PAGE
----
By Wills Citty
A new College of Education study shows teaching struggling students reading strategies through U.S. history class can improve both reading skills and understanding of the subject itself.
The study, published in the journal Exceptional Children, was conducted in partnership with researchers at the University of California, Riverside. It looked at the effects of targeted reading intervention for eighth grade history students who read well below grade level. Half of the students in the study were English language learners, and half received special education services.
Over the course of the 15-week study, participants in some cases made significant gains through comparatively low-impact support.
|A new study shows that reading intervention works.|
“Struggling readers who received just 5-15 minutes of daily direct, interactive vocabulary instruction were able to define more academic vocabulary words than their average performing peers who received incidental instruction from the classroom teacher,” said study co-author Dr. Kristen Beach, who spoke on behalf of the UNC Charlotte contingent.
Beach, an assistant professor in the Department of Special Education and Child Development, and departmental colleague Dr. Lindsay Flynn helped develop the program. The pair trained classroom teachers on reading techniques and documented the results of their deployment in the classroom.
Students were taught the meanings of academic terms, how to break down complicated words, and critically for history class, to understand cause-and-effect relationships.
“The cause-effect text structure is among the most important for readers to understand in history, since history is often defined by sequenced and causally-connected events. Unfortunately, the cause-effect text structure is also among the most difficult for struggling readers to grasp,” said Beach.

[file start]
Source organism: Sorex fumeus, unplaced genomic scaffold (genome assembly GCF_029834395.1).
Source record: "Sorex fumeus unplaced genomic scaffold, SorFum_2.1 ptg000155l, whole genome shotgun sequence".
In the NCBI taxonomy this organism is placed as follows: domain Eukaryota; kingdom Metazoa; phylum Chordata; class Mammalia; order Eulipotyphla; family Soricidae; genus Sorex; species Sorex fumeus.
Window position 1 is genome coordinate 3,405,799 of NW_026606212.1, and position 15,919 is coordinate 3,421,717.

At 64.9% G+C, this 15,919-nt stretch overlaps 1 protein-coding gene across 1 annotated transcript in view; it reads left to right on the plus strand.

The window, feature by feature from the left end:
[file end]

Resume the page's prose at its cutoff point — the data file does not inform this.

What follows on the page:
After learning strategies to identify and organize cause-effect relationships, struggling readers performed as well as average performing peers on a task that required picking out cause and effect in a new passage, the study found.
Integrating reading instruction into classes other than English may thus be a real answer for students without the foundational skills to succeed; on the other hand, doing so may also be a source of consternation for teachers dealing with limited resources.
Beach noted that while most instructors came to recognize the value of integrating reading instruction into their history class, at first some were skeptical about dedicating time to non-core material.
However, “the decision to teach reading skills or subject-area content isn’t necessarily a catch-22,” Beach said, “In fact, infusing instruction on word reading, vocabulary, and text structure into content area classrooms can be feasible and is often at harmony with content area teachers’ goals: to teach content knowledge and critical thinking skills.”
The numbers back up that argument.
Study participants improved by an average 20 points in teacher-created history finals. That’s a striking statistic, Beach said.
“These improvements are particularly impressive given [our study’s] instruction supplanted the teacher’s typical instruction and did focus more on strategies for reading rather than on instruction to improve content area knowledge.”
The study was a cooperative effort between university scholars and the middle school teachers who agreed to participate. Researchers and teachers met throughout to talk about which strategies worked and which didn’t. And tactics were modified and improved base on these review sessions.
“Our goal was to design instruction that was effective, manageable, and complimentary with teachers’ existing classroom goals and practices. By doing so, we maximized the likelihood that the resulting intervention would be sustained in the school building after our particular study ended,” Beach said.
The broad based reading strategies employed in the study are part of preservice special education teacher training at UNC Charlotte. In response to educator feedback, Beach and study co-author Flynn are working with a College of Education colleague to develop a program that teaches class-specific reading skills.
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Willis Citty is Director of Communication for the College of Education.